Although some bloggers have (or have achieved) prominence and expertise that makes them as influential in politics and other areas as established journalists, reviewers, and critics (some of which maintain blogs themselves), many bloggers reach relatively few readers and discuss matters of largely personal interest. Blogs also have been used by politicians, businesses, and others to keep voters, customers, and the like informed on matters of common interest; they can function as a significant alternative to television, newspapers, and other mainstream media, especially in nations where the media are controlled or censored by the government. Bloggers have at times broken important news stories or marshalled public opinion on a matter of public interest.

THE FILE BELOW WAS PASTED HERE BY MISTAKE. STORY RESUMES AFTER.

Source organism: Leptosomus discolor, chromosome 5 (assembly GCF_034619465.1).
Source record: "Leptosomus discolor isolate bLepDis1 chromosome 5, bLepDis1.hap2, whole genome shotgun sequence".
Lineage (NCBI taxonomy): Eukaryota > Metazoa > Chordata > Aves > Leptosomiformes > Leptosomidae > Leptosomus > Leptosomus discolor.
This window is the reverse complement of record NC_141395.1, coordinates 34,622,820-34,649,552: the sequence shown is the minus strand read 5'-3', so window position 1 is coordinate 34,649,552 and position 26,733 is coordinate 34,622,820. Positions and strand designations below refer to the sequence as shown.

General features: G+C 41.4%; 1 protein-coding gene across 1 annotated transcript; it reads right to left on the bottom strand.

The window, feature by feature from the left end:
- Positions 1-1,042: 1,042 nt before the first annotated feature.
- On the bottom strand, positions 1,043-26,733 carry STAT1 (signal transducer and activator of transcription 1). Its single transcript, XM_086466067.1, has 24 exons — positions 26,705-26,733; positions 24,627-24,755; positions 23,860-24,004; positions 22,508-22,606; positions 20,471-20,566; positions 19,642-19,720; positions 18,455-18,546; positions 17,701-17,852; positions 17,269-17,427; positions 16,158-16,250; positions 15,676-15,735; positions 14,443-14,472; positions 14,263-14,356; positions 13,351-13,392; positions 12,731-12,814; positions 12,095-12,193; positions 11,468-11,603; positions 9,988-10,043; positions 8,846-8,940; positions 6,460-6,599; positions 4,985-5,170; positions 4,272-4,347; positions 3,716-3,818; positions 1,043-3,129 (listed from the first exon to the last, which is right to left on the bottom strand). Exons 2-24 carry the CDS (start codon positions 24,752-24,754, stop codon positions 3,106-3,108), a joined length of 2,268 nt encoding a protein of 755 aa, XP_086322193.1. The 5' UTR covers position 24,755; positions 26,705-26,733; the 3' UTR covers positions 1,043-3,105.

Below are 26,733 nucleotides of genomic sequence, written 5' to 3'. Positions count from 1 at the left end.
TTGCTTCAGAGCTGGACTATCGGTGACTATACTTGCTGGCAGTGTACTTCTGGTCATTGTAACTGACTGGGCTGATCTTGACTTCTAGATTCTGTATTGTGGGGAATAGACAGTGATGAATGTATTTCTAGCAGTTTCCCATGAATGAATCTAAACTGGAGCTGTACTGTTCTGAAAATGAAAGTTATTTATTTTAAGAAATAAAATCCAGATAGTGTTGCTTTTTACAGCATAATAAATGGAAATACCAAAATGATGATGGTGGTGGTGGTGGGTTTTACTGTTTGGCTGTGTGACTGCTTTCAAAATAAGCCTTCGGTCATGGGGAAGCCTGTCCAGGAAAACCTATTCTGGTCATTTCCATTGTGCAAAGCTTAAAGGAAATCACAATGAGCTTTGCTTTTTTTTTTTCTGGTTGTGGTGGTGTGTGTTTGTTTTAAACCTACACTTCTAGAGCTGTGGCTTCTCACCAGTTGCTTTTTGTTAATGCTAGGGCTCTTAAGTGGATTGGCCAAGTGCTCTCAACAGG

Online journals first appeared in the early 1990s. The development in the late 1990s of software that made updating an online journal easier and the subsequent rise of websites that specialized in hosting blogs spurred the rapid growth of blogging in the first years of the 21st cent., and by the mid-2000s there were millions of blogs on the Internet. By the end of 2010, however, social networking services such as Facebook and microblogging services such as Twitter had superseded blogs in some areas.
The Columbia Electronic Encyclopedia, 6th ed. Copyright 2012, Columbia University Press. All rights reserved.
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